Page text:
for to you I pray.
O God, in the morning
you hear my voice;
in the morning I plead my case to you,
For you are not a God
who delights in wickedness;
evil will not sojourn with you.
The boastful will not stand before your eyes;
you hate all evildoers.
You destroy those who speak lies;
God abhors the bloodthirsty and deceitful.
But I, through the abundance of your steadfast love,
will enter your house,
I will bow down towards your holy temple
in awe of you.
Lead me, O God, in your righteousness
because of my enemies;
make your way straight before me.
2 Samuel 11:26-12:10, 13-15
When the wife of Uriah heard that her husband was dead, she made lamentation for him. When the mourning was over, David sent and brought her to his house, and she became his wife, and bore him a son.
But the thing that David had done displeased the Lord, and the Lord sent Nathan to David. He came to him, and said to him, “There were two men in a certain city, one rich and the other poor. The rich man had very many flocks and herds; but the poor man had nothing but one little ewe lamb, which he had bought. He brought it up, and it grew up with him and with his children; it used to eat of his meagre fare, and drink from his cup, and lie in his bosom, and it was like a daughter to him. Now there came a traveller to the rich man, and he was loath to take one of his own flock or herd to prepare for the wayfarer who had come to him, but he took the poor man’s lamb, and prepared that for the guest who had come to him.” Then David’s anger was greatly kindled against the man. He said to Nathan, “As the Lord lives, the man who has done this deserves to die; he shall restore the lamb fourfold, because he did this thing, and because he had no pity.”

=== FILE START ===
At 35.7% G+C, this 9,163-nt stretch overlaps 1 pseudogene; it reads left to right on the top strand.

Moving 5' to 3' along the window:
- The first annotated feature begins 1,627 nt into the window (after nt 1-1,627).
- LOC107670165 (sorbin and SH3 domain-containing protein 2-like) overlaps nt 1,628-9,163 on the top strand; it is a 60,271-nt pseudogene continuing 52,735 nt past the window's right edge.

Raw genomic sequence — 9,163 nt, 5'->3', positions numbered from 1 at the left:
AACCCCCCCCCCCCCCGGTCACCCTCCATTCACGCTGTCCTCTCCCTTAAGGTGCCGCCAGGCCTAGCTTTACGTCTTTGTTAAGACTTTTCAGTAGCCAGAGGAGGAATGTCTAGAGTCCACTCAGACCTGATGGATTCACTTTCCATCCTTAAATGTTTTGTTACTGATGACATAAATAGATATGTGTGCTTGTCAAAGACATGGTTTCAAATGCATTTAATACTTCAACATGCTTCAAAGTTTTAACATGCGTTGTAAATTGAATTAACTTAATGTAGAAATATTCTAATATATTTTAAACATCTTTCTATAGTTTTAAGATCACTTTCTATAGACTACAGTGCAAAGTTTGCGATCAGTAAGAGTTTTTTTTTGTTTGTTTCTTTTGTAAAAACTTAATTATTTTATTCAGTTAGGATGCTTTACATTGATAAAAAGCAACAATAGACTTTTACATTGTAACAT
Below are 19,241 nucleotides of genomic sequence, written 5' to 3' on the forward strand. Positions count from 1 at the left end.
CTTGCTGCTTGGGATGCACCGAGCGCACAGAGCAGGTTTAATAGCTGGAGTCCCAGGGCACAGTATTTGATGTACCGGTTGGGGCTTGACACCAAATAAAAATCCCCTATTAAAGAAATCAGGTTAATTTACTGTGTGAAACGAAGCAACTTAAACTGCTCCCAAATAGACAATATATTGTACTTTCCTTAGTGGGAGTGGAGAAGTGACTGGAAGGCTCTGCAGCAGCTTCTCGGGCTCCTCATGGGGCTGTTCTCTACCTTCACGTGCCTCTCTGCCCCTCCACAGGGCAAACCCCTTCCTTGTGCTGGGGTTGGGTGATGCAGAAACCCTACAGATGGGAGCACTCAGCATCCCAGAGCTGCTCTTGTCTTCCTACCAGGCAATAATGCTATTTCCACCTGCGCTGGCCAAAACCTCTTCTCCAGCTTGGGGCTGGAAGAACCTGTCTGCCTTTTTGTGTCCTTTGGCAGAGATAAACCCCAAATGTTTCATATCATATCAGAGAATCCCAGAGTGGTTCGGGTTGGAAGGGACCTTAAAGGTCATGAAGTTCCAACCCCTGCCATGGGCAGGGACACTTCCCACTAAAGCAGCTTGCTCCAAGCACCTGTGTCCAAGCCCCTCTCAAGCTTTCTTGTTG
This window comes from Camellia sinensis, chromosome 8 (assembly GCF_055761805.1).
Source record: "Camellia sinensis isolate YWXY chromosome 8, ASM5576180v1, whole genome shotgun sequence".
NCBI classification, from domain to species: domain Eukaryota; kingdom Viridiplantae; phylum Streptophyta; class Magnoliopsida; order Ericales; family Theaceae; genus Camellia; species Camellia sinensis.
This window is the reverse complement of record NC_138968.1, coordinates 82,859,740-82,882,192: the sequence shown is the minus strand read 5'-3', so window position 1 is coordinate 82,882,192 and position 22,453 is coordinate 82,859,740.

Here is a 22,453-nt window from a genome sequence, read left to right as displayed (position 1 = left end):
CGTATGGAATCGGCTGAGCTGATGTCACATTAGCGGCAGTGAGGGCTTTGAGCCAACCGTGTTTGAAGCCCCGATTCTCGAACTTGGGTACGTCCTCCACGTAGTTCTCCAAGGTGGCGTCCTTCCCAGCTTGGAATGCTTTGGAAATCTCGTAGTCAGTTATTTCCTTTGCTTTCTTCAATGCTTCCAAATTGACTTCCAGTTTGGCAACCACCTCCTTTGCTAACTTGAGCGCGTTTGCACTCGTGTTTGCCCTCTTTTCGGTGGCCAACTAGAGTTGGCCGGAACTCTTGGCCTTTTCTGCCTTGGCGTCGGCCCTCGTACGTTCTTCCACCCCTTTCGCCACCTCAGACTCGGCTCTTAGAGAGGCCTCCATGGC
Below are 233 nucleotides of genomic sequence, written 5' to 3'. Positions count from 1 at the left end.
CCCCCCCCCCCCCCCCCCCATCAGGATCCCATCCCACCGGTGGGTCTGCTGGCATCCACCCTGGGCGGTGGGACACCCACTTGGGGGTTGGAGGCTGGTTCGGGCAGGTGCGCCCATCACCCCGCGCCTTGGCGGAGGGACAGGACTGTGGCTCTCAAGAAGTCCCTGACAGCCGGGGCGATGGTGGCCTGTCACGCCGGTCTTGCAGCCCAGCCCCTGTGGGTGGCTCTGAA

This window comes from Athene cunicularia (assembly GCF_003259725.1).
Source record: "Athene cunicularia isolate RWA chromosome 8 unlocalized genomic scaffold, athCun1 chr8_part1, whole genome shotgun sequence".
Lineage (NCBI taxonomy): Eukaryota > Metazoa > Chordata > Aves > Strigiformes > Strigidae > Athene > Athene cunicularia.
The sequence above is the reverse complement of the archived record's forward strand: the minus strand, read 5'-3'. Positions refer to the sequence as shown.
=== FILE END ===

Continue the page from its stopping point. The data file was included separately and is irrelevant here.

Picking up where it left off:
Nathan said to David, “You are the man! Thus says the Lord, the God of Israel: I anointed you king over Israel, and I rescued you from the hand of Saul; I gave you your master’s house, and your master’s wives into your bosom, and gave you the house of Israel and of Judah; and if that had been too little, I would have added as much more. Why have you despised the word of the Lord, to do what is evil in his sight? You have struck down Uriah the Hittite with the sword, and have taken his wife to be your wife, and have killed him with the sword of the Ammonites. Now therefore the sword shall never depart from your house, for you have despised me, and have taken the wife of Uriah the Hittite to be your wife.”
David said to Nathan, “I have sinned against the Lord.” Nathan said to David, “Now the Lord has put away your sin; you shall not die. Nevertheless, because by this deed you have utterly scorned the Lord, the child that is born to you shall die.” Then Nathan went to his house.
The Lord struck the child that Uriah’s wife bore to David, and it became very ill.
Happy are those whose transgression is forgiven,
whose sin is covered.
Happy are those to whom God imputes no iniquity,
and in whose spirit there is no deceit.
While I kept silence, my body wasted away
through my groaning all day long.
For day and night your hand was heavy upon me;
my strength was dried up as by the heat of summer.
Then I acknowledged my sin to you,
and I did not hide my iniquity;